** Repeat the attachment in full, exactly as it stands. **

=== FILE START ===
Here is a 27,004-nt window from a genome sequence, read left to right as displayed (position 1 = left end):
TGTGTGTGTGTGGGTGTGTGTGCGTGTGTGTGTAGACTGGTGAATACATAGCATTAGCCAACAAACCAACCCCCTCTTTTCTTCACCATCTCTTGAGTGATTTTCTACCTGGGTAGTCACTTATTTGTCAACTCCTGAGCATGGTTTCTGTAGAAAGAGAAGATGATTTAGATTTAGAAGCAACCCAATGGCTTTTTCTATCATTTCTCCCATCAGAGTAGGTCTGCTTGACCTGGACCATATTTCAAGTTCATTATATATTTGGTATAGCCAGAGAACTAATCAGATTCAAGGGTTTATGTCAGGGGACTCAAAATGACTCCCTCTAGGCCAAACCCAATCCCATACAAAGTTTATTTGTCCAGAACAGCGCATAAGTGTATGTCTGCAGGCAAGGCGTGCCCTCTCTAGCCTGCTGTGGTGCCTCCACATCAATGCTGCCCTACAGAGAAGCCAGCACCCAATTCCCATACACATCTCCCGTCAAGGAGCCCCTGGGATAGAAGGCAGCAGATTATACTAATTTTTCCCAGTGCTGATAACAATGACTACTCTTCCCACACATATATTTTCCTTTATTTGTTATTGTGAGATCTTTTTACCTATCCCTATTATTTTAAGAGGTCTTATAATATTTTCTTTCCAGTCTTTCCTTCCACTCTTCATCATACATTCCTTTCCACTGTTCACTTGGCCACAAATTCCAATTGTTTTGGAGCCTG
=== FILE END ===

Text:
Here is a 27,004-nt window from a genome sequence, read left to right as displayed (position 1 = left end):
TGTGTGTGTGTGGGTGTGTGTGCGTGTGTGTGTAGACTGGTGAATACATAGCATTAGCCAACAAACCAACCCCCTCTTTTCTTCACCATCTCTTGAGTGATTTTCTACCTGGGTAGTCACTTATTTGTCAACTCCTGAGCATGGTTTCTGTAGAAAGAGAAGATGATTTAGATTTAGAAGCAACCCAATGGCTTTTTCTATCATTTCTCCCATCAGAGTAGGTCTGCTTGACCTGGACCATATTTCAAGTTCATTATATATTTGGTATAGCCAGAGAACTAATCAGATTCAAGGGTTTATGTCAGGGGACTCAAAATGACTCCCTCTAGGCCAAACCCAATCCCATACAAAGTTTATTTGTCCAGAACAGCGCATAAGTGTATGTCTGCAGGCAAGGCGTGCCCTCTCTAGCCTGCTGTGGTGCCTCCACATCAATGCTGCCCTACAGAGAAGCCAGCACCCAATTCCCATACACATCTCCCGTCAAGGAGCCCCTGGGATAGAAGGCAGCAGATTATACTAATTTTTCCCAGTGCTGATAACAATGACTACTCTTCCCACACATATATTTTCCTTTATTTGTTATTGTGAGATCTTTTTACCTATCCCTATTATTTTAAGAGGTCTTATAATATTTTCTTTCCAGTCTTTCCTTCCACTCTTCATCATACATTCCTTTCCACTGTTCACTTGGCCACAAATTCCAATTGTTTTGGAGCCTG